“They crimped and curled her hair, they polished her neck and arms with some fragrant powder, touched her lips with coralline salve to make them redder, and Hortense would have added ‘a soupcon of rouge’, if Meg had not rebelled.” (Chapter Nine)

Red lip rouge and lip salve were fairly easy for a lady—or her maid—to make up at home.  The 1892 book Perfumes and their Preparation includes the following basic recipe for red lip salve made with alkanet root.

Perfumes and their Preparations, 1892.

As an alternative, an 1884 red lip salve recipe in The Encyclopedia of Practical Receipts calls for “balsam of Peru” and oil of cloves. (124)  While the below 1881 recipes for red lip rouge and red lip salve from Old Doctor Carlin’s Recipes (483) require such ingredients as rice flour and oil of lavender.  Note that the red lip salve is colored with alkanet root, while the lip rouge is colored with carmine derived from the cochineal insect.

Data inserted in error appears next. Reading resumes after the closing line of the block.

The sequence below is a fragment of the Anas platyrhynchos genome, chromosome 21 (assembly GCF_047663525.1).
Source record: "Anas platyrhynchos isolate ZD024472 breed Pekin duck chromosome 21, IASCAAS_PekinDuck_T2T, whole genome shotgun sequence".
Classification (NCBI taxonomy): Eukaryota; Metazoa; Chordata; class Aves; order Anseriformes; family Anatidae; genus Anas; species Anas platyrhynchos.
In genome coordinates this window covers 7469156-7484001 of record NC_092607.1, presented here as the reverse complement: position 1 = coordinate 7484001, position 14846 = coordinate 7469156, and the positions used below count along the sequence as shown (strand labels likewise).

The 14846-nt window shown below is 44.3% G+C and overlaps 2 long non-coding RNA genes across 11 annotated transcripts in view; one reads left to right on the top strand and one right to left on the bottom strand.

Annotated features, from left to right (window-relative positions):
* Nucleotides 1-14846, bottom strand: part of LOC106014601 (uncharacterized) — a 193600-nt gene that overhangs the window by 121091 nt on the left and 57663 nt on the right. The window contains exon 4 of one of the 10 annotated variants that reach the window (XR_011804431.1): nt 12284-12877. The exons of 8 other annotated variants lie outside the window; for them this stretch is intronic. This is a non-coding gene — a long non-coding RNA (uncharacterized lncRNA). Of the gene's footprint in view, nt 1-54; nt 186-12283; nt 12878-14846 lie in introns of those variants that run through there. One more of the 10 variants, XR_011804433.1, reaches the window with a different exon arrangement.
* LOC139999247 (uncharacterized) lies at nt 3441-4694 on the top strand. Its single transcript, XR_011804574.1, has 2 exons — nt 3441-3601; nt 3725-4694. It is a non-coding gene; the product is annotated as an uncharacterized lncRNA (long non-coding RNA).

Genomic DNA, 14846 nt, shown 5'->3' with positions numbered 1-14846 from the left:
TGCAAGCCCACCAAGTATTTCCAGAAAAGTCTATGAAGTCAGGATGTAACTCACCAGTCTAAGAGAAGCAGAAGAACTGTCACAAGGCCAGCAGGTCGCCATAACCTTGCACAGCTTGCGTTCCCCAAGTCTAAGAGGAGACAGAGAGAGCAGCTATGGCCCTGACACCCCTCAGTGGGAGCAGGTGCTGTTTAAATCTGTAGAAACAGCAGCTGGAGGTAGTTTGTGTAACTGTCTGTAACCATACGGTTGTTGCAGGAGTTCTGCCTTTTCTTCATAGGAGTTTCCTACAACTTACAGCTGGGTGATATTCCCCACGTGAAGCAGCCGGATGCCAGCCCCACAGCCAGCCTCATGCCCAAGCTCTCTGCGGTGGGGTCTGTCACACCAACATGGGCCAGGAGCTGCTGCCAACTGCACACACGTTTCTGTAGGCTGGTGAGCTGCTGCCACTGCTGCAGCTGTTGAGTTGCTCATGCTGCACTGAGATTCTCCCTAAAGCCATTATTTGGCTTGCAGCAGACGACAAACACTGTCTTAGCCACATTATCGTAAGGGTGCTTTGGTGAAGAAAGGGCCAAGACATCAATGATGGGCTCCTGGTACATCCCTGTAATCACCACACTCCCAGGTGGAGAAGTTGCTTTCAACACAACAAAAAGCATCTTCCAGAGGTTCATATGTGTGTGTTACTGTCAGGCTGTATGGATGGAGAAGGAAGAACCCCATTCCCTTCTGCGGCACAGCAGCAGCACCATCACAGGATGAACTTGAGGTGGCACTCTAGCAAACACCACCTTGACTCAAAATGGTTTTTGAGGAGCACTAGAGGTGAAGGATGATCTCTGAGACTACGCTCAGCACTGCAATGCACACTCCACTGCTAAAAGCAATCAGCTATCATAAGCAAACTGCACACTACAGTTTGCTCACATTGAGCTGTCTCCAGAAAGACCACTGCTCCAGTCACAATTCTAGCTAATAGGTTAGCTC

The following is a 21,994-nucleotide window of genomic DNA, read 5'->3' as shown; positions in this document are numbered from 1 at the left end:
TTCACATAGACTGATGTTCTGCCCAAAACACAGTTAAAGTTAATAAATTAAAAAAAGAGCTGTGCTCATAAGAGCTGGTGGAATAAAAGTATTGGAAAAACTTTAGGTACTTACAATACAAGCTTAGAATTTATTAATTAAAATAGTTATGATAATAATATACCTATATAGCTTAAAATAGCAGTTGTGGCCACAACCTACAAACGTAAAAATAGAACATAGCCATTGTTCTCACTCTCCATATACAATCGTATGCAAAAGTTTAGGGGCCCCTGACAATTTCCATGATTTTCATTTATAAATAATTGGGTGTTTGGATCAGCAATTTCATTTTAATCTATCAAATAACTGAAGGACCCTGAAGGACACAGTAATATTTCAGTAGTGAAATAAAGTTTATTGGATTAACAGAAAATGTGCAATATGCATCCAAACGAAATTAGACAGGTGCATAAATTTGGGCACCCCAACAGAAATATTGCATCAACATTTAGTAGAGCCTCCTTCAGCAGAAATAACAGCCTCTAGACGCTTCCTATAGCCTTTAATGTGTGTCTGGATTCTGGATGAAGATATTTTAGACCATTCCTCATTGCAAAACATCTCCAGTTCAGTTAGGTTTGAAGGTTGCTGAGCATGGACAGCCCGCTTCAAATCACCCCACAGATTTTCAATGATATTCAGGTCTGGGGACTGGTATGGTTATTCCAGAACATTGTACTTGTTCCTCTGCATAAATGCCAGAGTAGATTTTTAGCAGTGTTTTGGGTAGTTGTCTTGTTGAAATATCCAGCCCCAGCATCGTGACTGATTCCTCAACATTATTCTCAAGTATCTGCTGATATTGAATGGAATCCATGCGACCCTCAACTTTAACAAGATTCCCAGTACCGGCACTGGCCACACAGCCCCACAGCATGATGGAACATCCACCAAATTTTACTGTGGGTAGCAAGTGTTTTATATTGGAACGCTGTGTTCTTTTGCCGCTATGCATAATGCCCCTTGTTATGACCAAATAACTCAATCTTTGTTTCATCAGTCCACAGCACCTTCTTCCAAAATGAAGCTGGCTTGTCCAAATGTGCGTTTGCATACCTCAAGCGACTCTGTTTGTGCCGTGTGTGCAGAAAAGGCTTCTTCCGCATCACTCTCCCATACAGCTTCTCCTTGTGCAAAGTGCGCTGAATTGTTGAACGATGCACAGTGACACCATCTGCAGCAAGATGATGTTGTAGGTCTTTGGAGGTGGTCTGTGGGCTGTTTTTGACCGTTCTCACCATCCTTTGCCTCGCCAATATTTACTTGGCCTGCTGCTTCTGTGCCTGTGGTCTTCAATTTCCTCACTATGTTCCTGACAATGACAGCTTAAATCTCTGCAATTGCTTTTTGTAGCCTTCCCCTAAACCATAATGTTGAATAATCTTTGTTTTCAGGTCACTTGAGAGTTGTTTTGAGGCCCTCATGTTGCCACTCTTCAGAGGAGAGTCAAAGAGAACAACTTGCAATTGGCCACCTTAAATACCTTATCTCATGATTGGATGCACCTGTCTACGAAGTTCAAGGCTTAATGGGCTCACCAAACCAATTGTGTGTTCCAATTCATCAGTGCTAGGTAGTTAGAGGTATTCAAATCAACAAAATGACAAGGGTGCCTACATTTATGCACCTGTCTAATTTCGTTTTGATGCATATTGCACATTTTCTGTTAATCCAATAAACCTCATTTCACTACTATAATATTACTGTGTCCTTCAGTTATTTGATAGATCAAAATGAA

Old Doctor Carlin’s Recipes, 1888.

Despite the prevalence of recipes for red lip rouge and red lip salve, cosmetics in the 19th century were never entirely respectable.  Natural beauty remained the ideal for the better part of the Victorian era.  By the end of the century, however, attitudes toward cosmetics were gradually beginning to change.  This was largely as a result of actresses, like Sarah Bernhardt, who routinely wore makeup in public.  As author Madeleine Marsh explains in her book Compacts and Cosmetics: